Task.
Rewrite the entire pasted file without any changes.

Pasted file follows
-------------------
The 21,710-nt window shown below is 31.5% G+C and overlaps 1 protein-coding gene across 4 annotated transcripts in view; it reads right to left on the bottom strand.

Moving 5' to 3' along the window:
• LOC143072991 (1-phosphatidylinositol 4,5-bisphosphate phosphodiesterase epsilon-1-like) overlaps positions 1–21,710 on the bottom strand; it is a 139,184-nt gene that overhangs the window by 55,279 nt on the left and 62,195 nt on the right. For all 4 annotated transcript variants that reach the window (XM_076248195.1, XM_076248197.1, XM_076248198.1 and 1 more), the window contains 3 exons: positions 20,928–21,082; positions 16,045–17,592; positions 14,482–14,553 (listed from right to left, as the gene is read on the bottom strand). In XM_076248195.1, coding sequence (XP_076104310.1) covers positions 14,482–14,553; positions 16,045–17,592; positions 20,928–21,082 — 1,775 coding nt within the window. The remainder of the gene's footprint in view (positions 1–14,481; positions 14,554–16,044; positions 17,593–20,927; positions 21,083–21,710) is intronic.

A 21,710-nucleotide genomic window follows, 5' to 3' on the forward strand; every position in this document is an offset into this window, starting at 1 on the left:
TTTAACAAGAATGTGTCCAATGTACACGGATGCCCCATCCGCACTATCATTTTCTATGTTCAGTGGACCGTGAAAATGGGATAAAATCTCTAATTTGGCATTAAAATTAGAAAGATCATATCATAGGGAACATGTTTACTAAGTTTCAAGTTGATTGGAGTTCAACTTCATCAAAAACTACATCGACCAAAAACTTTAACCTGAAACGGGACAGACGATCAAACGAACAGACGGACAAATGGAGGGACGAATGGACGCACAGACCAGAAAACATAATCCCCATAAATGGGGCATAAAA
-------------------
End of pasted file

The 21,710-nt window shown below is 31.5% G+C and overlaps 1 protein-coding gene across 4 annotated transcripts in view; it reads right to left on the bottom strand.

Moving 5' to 3' along the window:
• LOC143072991 (1-phosphatidylinositol 4,5-bisphosphate phosphodiesterase epsilon-1-like) overlaps positions 1–21,710 on the bottom strand; it is a 139,184-nt gene that overhangs the window by 55,279 nt on the left and 62,195 nt on the right. For all 4 annotated transcript variants that reach the window (XM_076248195.1, XM_076248197.1, XM_076248198.1 and 1 more), the window contains 3 exons: positions 20,928–21,082; positions 16,045–17,592; positions 14,482–14,553 (listed from right to left, as the gene is read on the bottom strand). In XM_076248195.1, coding sequence (XP_076104310.1) covers positions 14,482–14,553; positions 16,045–17,592; positions 20,928–21,082 — 1,775 coding nt within the window. The remainder of the gene's footprint in view (positions 1–14,481; positions 14,554–16,044; positions 17,593–20,927; positions 21,083–21,710) is intronic.

A 21,710-nucleotide genomic window follows, 5' to 3' on the forward strand; every position in this document is an offset into this window, starting at 1 on the left:
TTTAACAAGAATGTGTCCAATGTACACGGATGCCCCATCCGCACTATCATTTTCTATGTTCAGTGGACCGTGAAAATGGGATAAAATCTCTAATTTGGCATTAAAATTAGAAAGATCATATCATAGGGAACATGTTTACTAAGTTTCAAGTTGATTGGAGTTCAACTTCATCAAAAACTACATCGACCAAAAACTTTAACCTGAAACGGGACAGACGATCAAACGAACAGACGGACAAATGGAGGGACGAATGGACGCACAGACCAGAAAACATAATCCCCATAAATGGGGCATAAAA